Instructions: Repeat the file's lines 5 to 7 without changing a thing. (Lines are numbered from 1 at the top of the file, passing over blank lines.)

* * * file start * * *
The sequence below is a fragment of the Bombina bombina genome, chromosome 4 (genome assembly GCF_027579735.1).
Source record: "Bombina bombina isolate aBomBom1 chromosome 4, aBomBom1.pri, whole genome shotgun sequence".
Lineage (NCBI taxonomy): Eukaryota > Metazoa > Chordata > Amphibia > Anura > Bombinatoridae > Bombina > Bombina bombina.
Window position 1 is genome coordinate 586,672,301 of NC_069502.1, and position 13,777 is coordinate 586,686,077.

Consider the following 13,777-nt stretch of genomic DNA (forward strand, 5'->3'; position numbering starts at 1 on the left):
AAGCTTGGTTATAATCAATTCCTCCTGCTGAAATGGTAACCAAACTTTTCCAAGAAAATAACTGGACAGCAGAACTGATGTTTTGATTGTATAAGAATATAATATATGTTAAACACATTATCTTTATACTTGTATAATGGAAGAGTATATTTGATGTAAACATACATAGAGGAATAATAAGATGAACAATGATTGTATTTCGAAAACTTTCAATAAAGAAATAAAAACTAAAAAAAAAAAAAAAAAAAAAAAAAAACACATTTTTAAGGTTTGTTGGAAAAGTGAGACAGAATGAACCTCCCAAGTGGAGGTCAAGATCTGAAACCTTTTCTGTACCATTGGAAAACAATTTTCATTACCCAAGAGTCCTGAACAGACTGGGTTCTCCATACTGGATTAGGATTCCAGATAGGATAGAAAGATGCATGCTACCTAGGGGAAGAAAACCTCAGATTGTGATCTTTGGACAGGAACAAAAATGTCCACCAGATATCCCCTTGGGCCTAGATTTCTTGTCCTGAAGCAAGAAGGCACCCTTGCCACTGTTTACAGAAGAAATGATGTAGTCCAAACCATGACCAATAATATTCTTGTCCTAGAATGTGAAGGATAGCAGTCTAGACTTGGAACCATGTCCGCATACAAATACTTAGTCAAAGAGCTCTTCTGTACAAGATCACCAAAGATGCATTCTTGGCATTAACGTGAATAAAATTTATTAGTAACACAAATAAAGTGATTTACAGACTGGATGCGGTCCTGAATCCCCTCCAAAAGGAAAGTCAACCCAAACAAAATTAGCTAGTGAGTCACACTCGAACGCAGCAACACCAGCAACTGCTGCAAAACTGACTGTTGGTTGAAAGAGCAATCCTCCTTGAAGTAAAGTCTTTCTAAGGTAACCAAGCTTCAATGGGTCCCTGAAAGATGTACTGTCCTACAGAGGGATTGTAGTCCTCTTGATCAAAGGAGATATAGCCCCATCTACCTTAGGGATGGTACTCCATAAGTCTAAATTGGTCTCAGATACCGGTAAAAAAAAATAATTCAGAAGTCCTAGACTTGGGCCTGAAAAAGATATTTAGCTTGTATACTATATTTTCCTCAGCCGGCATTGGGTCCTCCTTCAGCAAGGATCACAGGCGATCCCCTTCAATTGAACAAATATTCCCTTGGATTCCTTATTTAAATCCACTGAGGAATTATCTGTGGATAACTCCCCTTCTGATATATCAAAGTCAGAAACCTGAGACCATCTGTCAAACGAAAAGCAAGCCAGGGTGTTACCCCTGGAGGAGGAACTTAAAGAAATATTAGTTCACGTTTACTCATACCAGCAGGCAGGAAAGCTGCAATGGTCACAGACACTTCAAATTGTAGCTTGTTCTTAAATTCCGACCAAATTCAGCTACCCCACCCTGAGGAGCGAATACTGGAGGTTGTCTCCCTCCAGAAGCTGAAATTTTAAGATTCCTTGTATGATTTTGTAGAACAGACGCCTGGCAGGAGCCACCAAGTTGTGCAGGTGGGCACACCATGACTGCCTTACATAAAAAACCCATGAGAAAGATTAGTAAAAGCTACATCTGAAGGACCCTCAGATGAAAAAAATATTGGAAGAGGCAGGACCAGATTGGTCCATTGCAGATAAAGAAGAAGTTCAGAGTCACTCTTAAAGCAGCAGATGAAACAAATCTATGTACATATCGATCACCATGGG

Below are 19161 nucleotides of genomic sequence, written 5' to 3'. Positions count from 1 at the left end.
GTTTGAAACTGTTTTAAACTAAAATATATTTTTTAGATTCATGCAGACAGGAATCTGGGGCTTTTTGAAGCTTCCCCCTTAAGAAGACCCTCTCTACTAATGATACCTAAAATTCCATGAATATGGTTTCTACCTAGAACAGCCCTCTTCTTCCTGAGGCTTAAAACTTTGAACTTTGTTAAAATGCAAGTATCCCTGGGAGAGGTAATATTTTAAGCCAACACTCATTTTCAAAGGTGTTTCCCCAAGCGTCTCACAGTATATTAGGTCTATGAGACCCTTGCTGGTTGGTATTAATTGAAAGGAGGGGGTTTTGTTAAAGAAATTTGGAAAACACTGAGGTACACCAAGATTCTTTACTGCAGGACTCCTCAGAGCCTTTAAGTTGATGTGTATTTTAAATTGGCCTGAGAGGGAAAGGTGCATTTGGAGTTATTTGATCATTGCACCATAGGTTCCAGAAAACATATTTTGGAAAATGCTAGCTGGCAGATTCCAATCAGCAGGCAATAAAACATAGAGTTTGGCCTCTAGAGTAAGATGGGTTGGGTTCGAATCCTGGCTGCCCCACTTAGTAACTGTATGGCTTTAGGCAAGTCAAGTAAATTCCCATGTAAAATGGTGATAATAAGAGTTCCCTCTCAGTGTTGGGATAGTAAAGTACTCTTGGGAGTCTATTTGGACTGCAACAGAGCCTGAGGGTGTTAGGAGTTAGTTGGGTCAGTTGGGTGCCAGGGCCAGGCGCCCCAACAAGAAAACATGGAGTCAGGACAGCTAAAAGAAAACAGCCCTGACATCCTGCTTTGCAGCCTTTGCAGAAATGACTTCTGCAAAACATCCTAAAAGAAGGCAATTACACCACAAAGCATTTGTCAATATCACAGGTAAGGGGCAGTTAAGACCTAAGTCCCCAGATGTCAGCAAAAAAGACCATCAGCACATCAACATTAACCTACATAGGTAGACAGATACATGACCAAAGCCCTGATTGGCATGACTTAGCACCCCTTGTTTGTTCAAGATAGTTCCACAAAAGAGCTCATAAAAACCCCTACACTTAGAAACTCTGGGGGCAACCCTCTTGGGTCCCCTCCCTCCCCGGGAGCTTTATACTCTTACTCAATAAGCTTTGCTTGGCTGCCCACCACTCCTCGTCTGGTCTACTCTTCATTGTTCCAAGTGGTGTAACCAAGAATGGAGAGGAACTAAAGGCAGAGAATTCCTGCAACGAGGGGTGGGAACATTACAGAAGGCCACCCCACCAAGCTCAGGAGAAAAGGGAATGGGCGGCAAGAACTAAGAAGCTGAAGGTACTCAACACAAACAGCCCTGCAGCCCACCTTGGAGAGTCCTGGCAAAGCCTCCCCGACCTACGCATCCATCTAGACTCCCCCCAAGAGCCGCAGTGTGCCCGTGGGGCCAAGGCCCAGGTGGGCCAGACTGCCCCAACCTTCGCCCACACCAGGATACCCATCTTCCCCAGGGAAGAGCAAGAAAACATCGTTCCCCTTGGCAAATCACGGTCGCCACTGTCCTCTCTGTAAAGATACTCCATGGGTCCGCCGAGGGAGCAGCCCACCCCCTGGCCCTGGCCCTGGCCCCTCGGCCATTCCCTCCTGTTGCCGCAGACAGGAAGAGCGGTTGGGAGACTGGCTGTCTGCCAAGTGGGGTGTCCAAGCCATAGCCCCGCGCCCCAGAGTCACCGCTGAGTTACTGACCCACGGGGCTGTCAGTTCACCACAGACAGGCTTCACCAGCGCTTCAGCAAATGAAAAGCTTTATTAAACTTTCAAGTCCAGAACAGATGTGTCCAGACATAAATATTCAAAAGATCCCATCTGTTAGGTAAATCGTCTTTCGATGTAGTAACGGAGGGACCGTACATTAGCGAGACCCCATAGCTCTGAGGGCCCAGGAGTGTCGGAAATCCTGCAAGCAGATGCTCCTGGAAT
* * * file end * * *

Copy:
Consider the following 13,777-nt stretch of genomic DNA (forward strand, 5'->3'; position numbering starts at 1 on the left):
AAGCTTGGTTATAATCAATTCCTCCTGCTGAAATGGTAACCAAACTTTTCCAAGAAAATAACTGGACAGCAGAACTGATGTTTTGATTGTATAAGAATATAATATATGTTAAACACATTATCTTTATACTTGTATAATGGAAGAGTATATTTGATGTAAACATACATAGAGGAATAATAAGATGAACAATGATTGTATTTCGAAAACTTTCAATAAAGAAATAAAAACTAAAAAAAAAAAAAAAAAAAAAAAAAAACACATTTTTAAGGTTTGTTGGAAAAGTGAGACAGAATGAACCTCCCAAGTGGAGGTCAAGATCTGAAACCTTTTCTGTACCATTGGAAAACAATTTTCATTACCCAAGAGTCCTGAACAGACTGGGTTCTCCATACTGGATTAGGATTCCAGATAGGATAGAAAGATGCATGCTACCTAGGGGAAGAAAACCTCAGATTGTGATCTTTGGACAGGAACAAAAATGTCCACCAGATATCCCCTTGGGCCTAGATTTCTTGTCCTGAAGCAAGAAGGCACCCTTGCCACTGTTTACAGAAGAAATGATGTAGTCCAAACCATGACCAATAATATTCTTGTCCTAGAATGTGAAGGATAGCAGTCTAGACTTGGAACCATGTCCGCATACAAATACTTAGTCAAAGAGCTCTTCTGTACAAGATCACCAAAGATGCATTCTTGGCATTAACGTGAATAAAATTTATTAGTAACACAAATAAAGTGATTTACAGACTGGATGCGGTCCTGAATCCCCTCCAAAAGGAAAGTCAACCCAAACAAAATTAGCTAGTGAGTCACACTCGAACGCAGCAACACCAGCAACTGCTGCAAAACTGACTGTTGGTTGAAAGAGCAATCCTCCTTGAAGTAAAGTCTTTCTAAGGTAACCAAGCTTCAATGGGTCCCTGAAAGATGTACTGTCCTACAGAGGGATTGTAGTCCTCTTGATCAAAGGAGATATAGCCCCATCTACCTTAGGGATGGTACTCCATAAGTCTAAATTGGTCTCAGATACCGGTAAAAAAAAATAATTCAGAAGTCCTAGACTTGGGCCTGAAAAAGATATTTAGCTTGTATACTATATTTTCCTCAGCCGGCATTGGGTCCTCCTTCAGCAAGGATCACAGGCGATCCCCTTCAATTGAACAAATATTCCCTTGGATTCCTTATTTAAATCCACTGAGGAATTATCTGTGGATAACTCCCCTTCTGATATATCAAAGTCAGAAACCTGAGACCATCTGTCAAACGAAAAGCAAGCCAGGGTGTTACCCCTGGAGGAGGAACTTAAAGAAATATTAGTTCACGTTTACTCATACCAGCAGGCAGGAAAGCTGCAATGGTCACAGACACTTCAAATTGTAGCTTGTTCTTAAATTCCGACCAAATTCAGCTACCCCACCCTGAGGAGCGAATACTGGAGGTTGTCTCCCTCCAGAAGCTGAAATTTTAAGATTCCTTGTATGATTTTGTAGAACAGACGCCTGGCAGGAGCCACCAAGTTGTGCAGGTGGGCACACCATGACTGCCTTACATAAAAAACCCATGAGAAAGATTAGTAAAAGCTACATCTGAAGGACCCTCAGATGAAAAAAATATTGGAAGAGGCAGGACCAGATTGGTCCATTGCAGATAAAGAAGAAGTTCAGAGTCACTCTTAAAGCAGCAGATGAAACAAATCTATGTACATATCGATCACCATGGG

Below are 19161 nucleotides of genomic sequence, written 5' to 3'. Positions count from 1 at the left end.